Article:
Tuesday Morning News
If iFixit are saying the HomePod is built like a tank, you need only look at their teardown to verify their claim. While it’s technically possible to remove the acoustically-transparent mesh material that keeps dust out without damaging it, you have to go through a few rubber plugs, Torx screws, and circuit boards. Durability shouldn’t be an issue for the HomePod, but it’s not like you’ll be wanting to repair it yourself.
Interestingly enough, the HomePod’s power cable is removable. With a bit of force, you can yank the power cable right out of its socket, revealing two tiny power pins. Seeing as the HomePod has an internal power adapter and not some chunky external brick, 9to5Mac speculates the reason for the removable power cable as being about design aesthetics, ease-of-installation in tight places, and the reason why you can’t buy a replacement is because you probably shouldn’t be removing it unnecessarily.
The true magic of the HomePod is how well the sound stage follows you around the room, even compared to high-end reference speakers. Even with a single HomePod, stereo sound is possible thanks to an array of tweeters and some smarts controlling how the tweeters interact with each other. The only question I have is: if a single HomePod sounds this good, won’t two be completely overkill?
An audiophile review of the HomePod from the audiophile subreddit has been linked to everywhere on the internet today, but the lengthy analysis concludes that HomePod is a legitimate audiophile-grade speaker. It sounds great at all volumes, adapts impressively, on-the-fly, to any environment it’s placed in, but comes with a few big caveats that contribute to making the HomePod unsuitable as a product for a wider audience.
And even if you’re firmly ensconced within Apple’s walled garden, the HomePod is a classic first-release product from Apple. Not all of its features are available at launch, it only does a few limited things, but it does those few things well enough that the overall experience is still great. Setup is almost too easy, and the ability to expand the HomePod’s capabilities via software is there, making the HomePod a viable future product.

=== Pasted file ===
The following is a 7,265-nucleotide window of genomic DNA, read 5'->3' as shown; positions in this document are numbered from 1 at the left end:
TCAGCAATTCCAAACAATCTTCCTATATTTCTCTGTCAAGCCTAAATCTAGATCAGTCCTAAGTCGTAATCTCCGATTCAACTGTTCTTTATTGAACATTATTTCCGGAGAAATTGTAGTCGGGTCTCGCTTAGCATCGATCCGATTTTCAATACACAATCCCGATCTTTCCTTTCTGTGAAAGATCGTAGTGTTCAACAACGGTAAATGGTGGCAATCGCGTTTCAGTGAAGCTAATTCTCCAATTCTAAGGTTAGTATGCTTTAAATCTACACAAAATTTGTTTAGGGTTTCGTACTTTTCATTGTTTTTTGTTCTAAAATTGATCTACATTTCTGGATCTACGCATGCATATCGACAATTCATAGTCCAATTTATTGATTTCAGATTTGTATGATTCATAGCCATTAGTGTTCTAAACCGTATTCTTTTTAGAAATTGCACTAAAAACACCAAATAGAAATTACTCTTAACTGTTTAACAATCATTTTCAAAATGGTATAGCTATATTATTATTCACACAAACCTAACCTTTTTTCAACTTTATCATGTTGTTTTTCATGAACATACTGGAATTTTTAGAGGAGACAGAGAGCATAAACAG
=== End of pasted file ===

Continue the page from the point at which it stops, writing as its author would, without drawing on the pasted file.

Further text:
But as it stands, Siri is probably the biggest let-down of the HomePod thus far. Not only does HomePod amplify Siri’s shortcomings when it comes to voice recognition, as recounted in a humorous tale from Jared Sinclair, but the differing capabilities of Siri when compared to other iOS devices is also strange.
John Gruber says there’s a real threat to the Mac that comes in the form of non-native Mac apps. Gruber says that while Apple has been trying to push the envelope forward for Mac app security, sandboxing Mac apps seems counterproductive, perhaps one iOS idea that shouldn’t have made the jump.
A report from Bloomberg tells us about Apple’s software plans for this year and next. Annual software updates are here to stay, but Apple’s aggressive features releases will be somewhat toned down a bit, paving the way for steady, iterative improvements that have as much of a focus on stability and security as they do on new features. That means new iPad features likely won’t land until next year, but I think Apple can afford the time.
Macworld has the info on what does and doesn’t get backed up when you perform an iTunes backup of your iOS device. Apps and music are the main ones, with images and videos also being a possibility if you’ve already synced them from Photos or elsewhere.
Three new iPhone X shorts from Apple show you how to shoot a portrait selfie, how to edit your portrait selfie, and how to create a bouncing Live Photo.